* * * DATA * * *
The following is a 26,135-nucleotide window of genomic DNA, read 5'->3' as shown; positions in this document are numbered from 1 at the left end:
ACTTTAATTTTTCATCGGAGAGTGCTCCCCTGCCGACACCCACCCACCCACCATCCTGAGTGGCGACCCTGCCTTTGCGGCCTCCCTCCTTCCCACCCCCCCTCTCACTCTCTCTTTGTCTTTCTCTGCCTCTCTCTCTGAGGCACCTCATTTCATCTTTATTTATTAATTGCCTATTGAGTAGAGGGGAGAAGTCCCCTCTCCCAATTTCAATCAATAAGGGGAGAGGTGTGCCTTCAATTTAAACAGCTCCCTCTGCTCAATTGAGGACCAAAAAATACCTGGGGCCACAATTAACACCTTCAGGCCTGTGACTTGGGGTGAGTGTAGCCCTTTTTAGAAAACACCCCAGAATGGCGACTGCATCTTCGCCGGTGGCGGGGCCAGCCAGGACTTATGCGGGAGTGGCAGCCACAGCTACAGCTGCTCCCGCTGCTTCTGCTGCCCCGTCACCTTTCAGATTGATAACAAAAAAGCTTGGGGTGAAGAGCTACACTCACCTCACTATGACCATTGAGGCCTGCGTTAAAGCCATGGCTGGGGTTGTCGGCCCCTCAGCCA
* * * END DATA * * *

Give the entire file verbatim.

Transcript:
The following is a 26,135-nucleotide window of genomic DNA, read 5'->3' as shown; positions in this document are numbered from 1 at the left end:
ACTTTAATTTTTCATCGGAGAGTGCTCCCCTGCCGACACCCACCCACCCACCATCCTGAGTGGCGACCCTGCCTTTGCGGCCTCCCTCCTTCCCACCCCCCCTCTCACTCTCTCTTTGTCTTTCTCTGCCTCTCTCTCTGAGGCACCTCATTTCATCTTTATTTATTAATTGCCTATTGAGTAGAGGGGAGAAGTCCCCTCTCCCAATTTCAATCAATAAGGGGAGAGGTGTGCCTTCAATTTAAACAGCTCCCTCTGCTCAATTGAGGACCAAAAAATACCTGGGGCCACAATTAACACCTTCAGGCCTGTGACTTGGGGTGAGTGTAGCCCTTTTTAGAAAACACCCCAGAATGGCGACTGCATCTTCGCCGGTGGCGGGGCCAGCCAGGACTTATGCGGGAGTGGCAGCCACAGCTACAGCTGCTCCCGCTGCTTCTGCTGCCCCGTCACCTTTCAGATTGATAACAAAAAAGCTTGGGGTGAAGAGCTACACTCACCTCACTATGACCATTGAGGCCTGCGTTAAAGCCATGGCTGGGGTTGTCGGCCCCTCAGCCA